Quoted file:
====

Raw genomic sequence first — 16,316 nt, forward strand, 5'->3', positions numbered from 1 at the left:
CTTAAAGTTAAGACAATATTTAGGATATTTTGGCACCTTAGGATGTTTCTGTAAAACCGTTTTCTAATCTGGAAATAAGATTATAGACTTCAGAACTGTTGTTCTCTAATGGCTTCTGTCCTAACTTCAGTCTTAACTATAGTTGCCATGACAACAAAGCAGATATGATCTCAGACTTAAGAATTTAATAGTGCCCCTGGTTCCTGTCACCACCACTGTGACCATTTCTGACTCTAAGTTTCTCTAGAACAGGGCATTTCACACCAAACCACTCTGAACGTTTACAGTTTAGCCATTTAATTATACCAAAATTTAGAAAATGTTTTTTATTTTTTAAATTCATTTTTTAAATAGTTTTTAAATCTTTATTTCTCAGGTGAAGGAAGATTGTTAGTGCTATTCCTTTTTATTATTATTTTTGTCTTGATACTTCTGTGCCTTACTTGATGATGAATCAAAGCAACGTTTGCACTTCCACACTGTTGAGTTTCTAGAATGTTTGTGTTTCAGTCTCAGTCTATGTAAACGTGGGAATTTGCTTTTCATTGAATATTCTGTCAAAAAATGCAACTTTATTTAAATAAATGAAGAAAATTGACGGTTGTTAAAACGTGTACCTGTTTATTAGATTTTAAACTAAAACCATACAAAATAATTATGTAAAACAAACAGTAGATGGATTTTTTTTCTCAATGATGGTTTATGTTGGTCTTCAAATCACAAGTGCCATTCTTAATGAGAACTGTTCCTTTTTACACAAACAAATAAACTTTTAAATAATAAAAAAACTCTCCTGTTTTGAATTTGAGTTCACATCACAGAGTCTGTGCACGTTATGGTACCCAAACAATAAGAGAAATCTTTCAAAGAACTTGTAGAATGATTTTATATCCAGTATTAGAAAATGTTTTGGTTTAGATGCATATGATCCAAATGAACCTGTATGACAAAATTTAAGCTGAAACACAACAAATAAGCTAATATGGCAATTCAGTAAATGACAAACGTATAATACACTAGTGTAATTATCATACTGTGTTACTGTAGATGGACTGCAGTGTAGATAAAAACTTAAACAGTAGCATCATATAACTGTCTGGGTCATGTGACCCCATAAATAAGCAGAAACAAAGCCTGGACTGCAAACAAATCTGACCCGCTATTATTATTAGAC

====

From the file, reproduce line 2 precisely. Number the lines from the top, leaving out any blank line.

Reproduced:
CTTAAAGTTAAGACAATATTTAGGATATTTTGGCACCTTAGGATGTTTCTGTAAAACCGTTTTCTAATCTGGAAATAAGATTATAGACTTCAGAACTGTTGTTCTCTAATGGCTTCTGTCCTAACTTCAGTCTTAACTATAGTTGCCATGACAACAAAGCAGATATGATCTCAGACTTAAGAATTTAATAGTGCCCCTGGTTCCTGTCACCACCACTGTGACCATTTCTGACTCTAAGTTTCTCTAGAACAGGGCATTTCACACCAAACCACTCTGAACGTTTACAGTTTAGCCATTTAATTATACCAAAATTTAGAAAATGTTTTTTATTTTTTAAATTCATTTTTTAAATAGTTTTTAAATCTTTATTTCTCAGGTGAAGGAAGATTGTTAGTGCTATTCCTTTTTATTATTATTTTTGTCTTGATACTTCTGTGCCTTACTTGATGATGAATCAAAGCAACGTTTGCACTTCCACACTGTTGAGTTTCTAGAATGTTTGTGTTTCAGTCTCAGTCTATGTAAACGTGGGAATTTGCTTTTCATTGAATATTCTGTCAAAAAATGCAACTTTATTTAAATAAATGAAGAAAATTGACGGTTGTTAAAACGTGTACCTGTTTATTAGATTTTAAACTAAAACCATACAAAATAATTATGTAAAACAAACAGTAGATGGATTTTTTTTCTCAATGATGGTTTATGTTGGTCTTCAAATCACAAGTGCCATTCTTAATGAGAACTGTTCCTTTTTACACAAACAAATAAACTTTTAAATAATAAAAAAACTCTCCTGTTTTGAATTTGAGTTCACATCACAGAGTCTGTGCACGTTATGGTACCCAAACAATAAGAGAAATCTTTCAAAGAACTTGTAGAATGATTTTATATCCAGTATTAGAAAATGTTTTGGTTTAGATGCATATGATCCAAATGAACCTGTATGACAAAATTTAAGCTGAAACACAACAAATAAGCTAATATGGCAATTCAGTAAATGACAAACGTATAATACACTAGTGTAATTATCATACTGTGTTACTGTAGATGGACTGCAGTGTAGATAAAAACTTAAACAGTAGCATCATATAACTGTCTGGGTCATGTGACCCCATAAATAAGCAGAAACAAAGCCTGGACTGCAAACAAATCTGACCCGCTATTATTATTAGAC